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Flipx99
01-27-2009, 10:01 PM
http://av123.com/components/com_virtuemart/shop_image/product/ren_482b5a3c2c62fxstatik-c-4-1024.jpg

I want to build something like this. I like the look and style of it, but want to build it myself, with similar CC.

ANy suggestions?

I VIK I
01-27-2009, 10:02 PM
Link doesnt work

ngsm13
01-27-2009, 10:05 PM
404 buddy...

nG

revrider1
01-27-2009, 10:06 PM
Its broke

ThatChevyGuy
01-27-2009, 10:08 PM
it r broked

LiquidClen
01-27-2009, 10:11 PM
tag for fixed link

slopecarver
01-27-2009, 11:27 PM
I'd imagine he's talking about the MFW-15 sub HERE (http://av123.com/component/page,shop.product_details/flypage,shop.flypage/product_id,265/category_id,9/manufacturer_id,0/option,com_virtuemart/Itemid,37/) as this is a car audio forum dealing with mostly bass yet I realize this is also the home audio section.

Flipx99
01-27-2009, 11:45 PM
fixed, sorry

ngsm13
01-27-2009, 11:53 PM
Then do it...

Got specs, details, xover designs?

nG

Flipx99
01-27-2009, 11:55 PM
Then do it...

Got specs, details, xover designs?

nG

Not really. AV123 makes it. I wonder/doubt they would sell the xover designs.

I really like that "open baffle" style. I have talked to jimj about it in the past and most of those OB styles look like a speaker surrounded by a giant piece of wood.

Fast1one
01-29-2009, 11:34 PM
OB sounds quite incredible. I will never go back to an closed box speaker again (other than cars, stupid cars). Instead of trying to replicate that design, I would simplify it.

Use a woofer and tweeter of your choice and design a crossover either by using calculations or room measurements. Or find an existing design and adapt it. If you can, add a second tweeter firing out back to complete the sound.

Then use an enclosed ten inch subwoofer or larger for each cabinet. Open baffle sub-bass is very transparent, but difficult to achieve as you need a lot of cone area (space) and EQ work.

Make sure you can cross over the subwoofers fairly high (150hz or higher) and that they can play accurately that high (Dayton RS series come to mind) so that you have options with crossover points. Most of the sub-bass and mid-bass will be handled by these to woofers so dont skimp.

Another more expensive option is using two 10 inch or larger drivers with a highish QTS and Low FS to handle the midbass on the same open baffle. Then use a monopole sub for anything below 80hz. This will require EQing of the large drivers to flatten out the response. Clever crossover design can also remedy the rising response.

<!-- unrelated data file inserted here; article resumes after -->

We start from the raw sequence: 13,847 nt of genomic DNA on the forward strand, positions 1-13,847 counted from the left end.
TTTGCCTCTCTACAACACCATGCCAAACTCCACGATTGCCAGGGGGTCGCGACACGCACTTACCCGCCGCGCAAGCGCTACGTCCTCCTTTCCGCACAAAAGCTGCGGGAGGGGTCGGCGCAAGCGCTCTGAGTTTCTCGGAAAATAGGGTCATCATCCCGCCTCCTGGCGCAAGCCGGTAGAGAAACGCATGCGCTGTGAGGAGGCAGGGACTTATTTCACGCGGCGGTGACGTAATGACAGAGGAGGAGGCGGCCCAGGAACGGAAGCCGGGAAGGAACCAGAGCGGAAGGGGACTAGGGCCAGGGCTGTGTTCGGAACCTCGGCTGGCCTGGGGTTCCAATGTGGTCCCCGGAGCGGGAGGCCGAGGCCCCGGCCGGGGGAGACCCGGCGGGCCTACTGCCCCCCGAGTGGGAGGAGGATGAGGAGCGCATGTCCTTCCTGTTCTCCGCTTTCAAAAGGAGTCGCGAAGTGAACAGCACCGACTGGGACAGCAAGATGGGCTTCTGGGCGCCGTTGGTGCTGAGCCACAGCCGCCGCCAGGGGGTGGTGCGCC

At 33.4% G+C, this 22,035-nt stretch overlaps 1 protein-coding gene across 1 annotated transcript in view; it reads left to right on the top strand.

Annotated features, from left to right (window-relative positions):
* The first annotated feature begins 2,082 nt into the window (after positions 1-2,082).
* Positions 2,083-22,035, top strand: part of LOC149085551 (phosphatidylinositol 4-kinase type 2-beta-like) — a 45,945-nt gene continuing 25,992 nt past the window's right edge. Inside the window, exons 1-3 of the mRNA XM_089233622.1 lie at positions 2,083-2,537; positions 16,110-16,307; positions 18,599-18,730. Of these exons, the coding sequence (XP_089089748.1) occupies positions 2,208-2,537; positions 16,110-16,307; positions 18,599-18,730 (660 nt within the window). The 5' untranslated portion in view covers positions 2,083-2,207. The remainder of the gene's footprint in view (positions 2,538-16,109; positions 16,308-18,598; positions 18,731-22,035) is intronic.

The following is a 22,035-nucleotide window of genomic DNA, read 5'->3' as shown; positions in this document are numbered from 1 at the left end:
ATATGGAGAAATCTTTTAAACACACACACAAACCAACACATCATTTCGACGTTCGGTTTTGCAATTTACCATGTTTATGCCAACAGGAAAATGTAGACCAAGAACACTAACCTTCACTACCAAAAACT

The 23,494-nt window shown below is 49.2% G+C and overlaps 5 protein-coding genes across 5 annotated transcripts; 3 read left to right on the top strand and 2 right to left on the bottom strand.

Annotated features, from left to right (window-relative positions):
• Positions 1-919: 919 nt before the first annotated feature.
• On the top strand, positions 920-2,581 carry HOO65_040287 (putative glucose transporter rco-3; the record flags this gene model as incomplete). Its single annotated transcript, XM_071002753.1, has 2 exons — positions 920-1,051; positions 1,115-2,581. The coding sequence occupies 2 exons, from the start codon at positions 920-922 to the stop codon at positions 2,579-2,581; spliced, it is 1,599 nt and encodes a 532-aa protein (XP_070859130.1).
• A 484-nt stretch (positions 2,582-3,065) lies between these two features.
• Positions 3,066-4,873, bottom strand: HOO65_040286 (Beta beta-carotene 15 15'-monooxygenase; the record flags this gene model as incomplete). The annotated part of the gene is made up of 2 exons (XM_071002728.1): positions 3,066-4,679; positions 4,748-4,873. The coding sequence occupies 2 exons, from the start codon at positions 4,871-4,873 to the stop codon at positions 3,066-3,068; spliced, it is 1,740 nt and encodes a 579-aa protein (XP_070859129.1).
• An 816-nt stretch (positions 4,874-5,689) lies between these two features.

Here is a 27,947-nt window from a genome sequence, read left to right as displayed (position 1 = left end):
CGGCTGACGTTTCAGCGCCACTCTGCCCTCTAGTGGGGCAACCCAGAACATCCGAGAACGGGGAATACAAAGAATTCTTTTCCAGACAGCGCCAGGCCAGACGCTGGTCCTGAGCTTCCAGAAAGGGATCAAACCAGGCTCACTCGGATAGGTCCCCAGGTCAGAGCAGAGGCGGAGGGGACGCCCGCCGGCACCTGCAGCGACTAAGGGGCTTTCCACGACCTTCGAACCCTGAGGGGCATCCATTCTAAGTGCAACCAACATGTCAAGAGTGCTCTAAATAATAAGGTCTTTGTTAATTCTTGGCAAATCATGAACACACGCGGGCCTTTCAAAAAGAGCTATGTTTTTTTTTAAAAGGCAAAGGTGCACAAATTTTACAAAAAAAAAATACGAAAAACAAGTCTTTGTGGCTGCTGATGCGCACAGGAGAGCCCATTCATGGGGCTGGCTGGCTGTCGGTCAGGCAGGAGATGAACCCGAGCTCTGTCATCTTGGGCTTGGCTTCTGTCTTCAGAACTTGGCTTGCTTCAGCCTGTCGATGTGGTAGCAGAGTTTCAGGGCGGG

One more note, you need to allow atleast 3 feet from the back wall ( ideally, 3 feet from the sidewalls though not as vital) spacing for open baffle.

IamDeMan
01-30-2009, 10:38 AM
OB sounds quite incredible. I will never go back to an closed box speaker again (other than cars, stupid cars). Instead of trying to replicate that design, I would simplify it.

Use a woofer and tweeter of your choice and design a crossover either by using calculations or room measurements. Or find an existing design and adapt it. If you can, add a second tweeter firing out back to complete the sound.

Then use an enclosed ten inch subwoofer or larger for each cabinet. Open baffle sub-bass is very transparent, but difficult to achieve as you need a lot of cone area (space) and EQ work.

Make sure you can cross over the subwoofers fairly high (150hz or higher) and that they can play accurately that high (Dayton RS series come to mind) so that you have options with crossover points. Most of the sub-bass and mid-bass will be handled by these to woofers so dont skimp.

Another more expensive option is using two 10 inch or larger drivers with a highish QTS and Low FS to handle the midbass on the same open baffle. Then use a monopole sub for anything below 80hz. This will require EQing of the large drivers to flatten out the response. Clever crossover design can also remedy the rising response.

One more note, you need to allow atleast 3 feet from the back wall ( ideally, 3 feet from the sidewalls though not as vital) spacing for open baffle.
I would take the second route. No matter what sub is used in a home setup, it never sounds quite right to extend the sub that high, imo.

Fast1one
02-01-2009, 07:58 PM
I would take the second route. No matter what sub is used in a home setup, it never sounds quite right to extend the sub that high, imo.Agreed...

A good (and popular) option if you have the room for midbass is one or two Eminence Alpha 15As (15 inch Pro woofers) per side to handle midbass and sub bass.

Goldwood also makes a great 18 inch woofer for open baffle bass. http://www.quarter-wave.com/Project08/Project08.html

Flipx99
02-01-2009, 08:03 PM
I ahve a "real" sub as wellll.

WOuld I still use a 15 or 18 for midbass/

andrew2944r
02-01-2009, 08:09 PM
I would just go to your nearest Home theatre store and pull out the CC and buy something...

Fast1one
02-04-2009, 12:51 AM
I ahve a "real" sub as wellll.

WOuld I still use a 15 or 18 for midbass/These two drivers have been used by a few people over at diyaudio with great results:

http://www.parts-express.com/pe/showdetl.cfm?Partnumber=290-407
http://www.parts-express.com/pe/showdetl.cfm?Partnumber=292-218

Also this 18 has been used by Martin J. King over at quarter-wave.com with great results:
http://www.parts-express.com/pe/showdetl.cfm?Partnumber=290-386

Since you already have a dedicated subwoofer, you wouldn't have to worry about EQ. I would follow Martin's guidelines over on quarter-wave for the proper crossover points and slopes.


I would just go to your nearest Home theatre store and pull out the CC and buy something...Umm...no

Well, I suppose it depends which home theater store. And who you know :)